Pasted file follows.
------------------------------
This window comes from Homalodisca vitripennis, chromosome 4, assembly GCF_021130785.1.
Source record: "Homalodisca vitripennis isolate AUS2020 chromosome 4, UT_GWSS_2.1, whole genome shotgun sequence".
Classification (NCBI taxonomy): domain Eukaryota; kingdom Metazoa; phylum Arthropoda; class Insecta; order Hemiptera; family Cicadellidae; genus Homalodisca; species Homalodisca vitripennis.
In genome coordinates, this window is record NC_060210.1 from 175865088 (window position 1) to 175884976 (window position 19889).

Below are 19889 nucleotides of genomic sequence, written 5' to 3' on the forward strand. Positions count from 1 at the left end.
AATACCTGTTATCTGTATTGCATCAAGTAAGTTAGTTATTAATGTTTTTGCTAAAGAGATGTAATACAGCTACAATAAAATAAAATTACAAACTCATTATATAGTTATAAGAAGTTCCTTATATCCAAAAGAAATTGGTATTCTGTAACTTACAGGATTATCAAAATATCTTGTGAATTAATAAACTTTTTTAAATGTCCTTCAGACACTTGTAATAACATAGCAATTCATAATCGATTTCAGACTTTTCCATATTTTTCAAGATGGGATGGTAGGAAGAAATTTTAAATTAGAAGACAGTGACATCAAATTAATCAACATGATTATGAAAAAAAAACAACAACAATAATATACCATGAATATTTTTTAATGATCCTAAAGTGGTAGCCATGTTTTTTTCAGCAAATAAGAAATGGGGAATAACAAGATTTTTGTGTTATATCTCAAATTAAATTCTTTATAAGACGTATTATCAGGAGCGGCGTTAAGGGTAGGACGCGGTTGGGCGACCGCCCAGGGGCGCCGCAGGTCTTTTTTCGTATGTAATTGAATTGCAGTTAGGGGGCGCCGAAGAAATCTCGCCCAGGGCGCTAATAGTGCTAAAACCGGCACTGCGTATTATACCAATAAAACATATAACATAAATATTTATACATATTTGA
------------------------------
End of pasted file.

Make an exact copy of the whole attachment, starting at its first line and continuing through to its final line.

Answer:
This window comes from Homalodisca vitripennis, chromosome 4, assembly GCF_021130785.1.
Source record: "Homalodisca vitripennis isolate AUS2020 chromosome 4, UT_GWSS_2.1, whole genome shotgun sequence".
Classification (NCBI taxonomy): domain Eukaryota; kingdom Metazoa; phylum Arthropoda; class Insecta; order Hemiptera; family Cicadellidae; genus Homalodisca; species Homalodisca vitripennis.
In genome coordinates, this window is record NC_060210.1 from 175865088 (window position 1) to 175884976 (window position 19889).

Below are 19889 nucleotides of genomic sequence, written 5' to 3' on the forward strand. Positions count from 1 at the left end.
AATACCTGTTATCTGTATTGCATCAAGTAAGTTAGTTATTAATGTTTTTGCTAAAGAGATGTAATACAGCTACAATAAAATAAAATTACAAACTCATTATATAGTTATAAGAAGTTCCTTATATCCAAAAGAAATTGGTATTCTGTAACTTACAGGATTATCAAAATATCTTGTGAATTAATAAACTTTTTTAAATGTCCTTCAGACACTTGTAATAACATAGCAATTCATAATCGATTTCAGACTTTTCCATATTTTTCAAGATGGGATGGTAGGAAGAAATTTTAAATTAGAAGACAGTGACATCAAATTAATCAACATGATTATGAAAAAAAAACAACAACAATAATATACCATGAATATTTTTTAATGATCCTAAAGTGGTAGCCATGTTTTTTTCAGCAAATAAGAAATGGGGAATAACAAGATTTTTGTGTTATATCTCAAATTAAATTCTTTATAAGACGTATTATCAGGAGCGGCGTTAAGGGTAGGACGCGGTTGGGCGACCGCCCAGGGGCGCCGCAGGTCTTTTTTCGTATGTAATTGAATTGCAGTTAGGGGGCGCCGAAGAAATCTCGCCCAGGGCGCTAATAGTGCTAAAACCGGCACTGCGTATTATACCAATAAAACATATAACATAAATATTTATACATATTTGA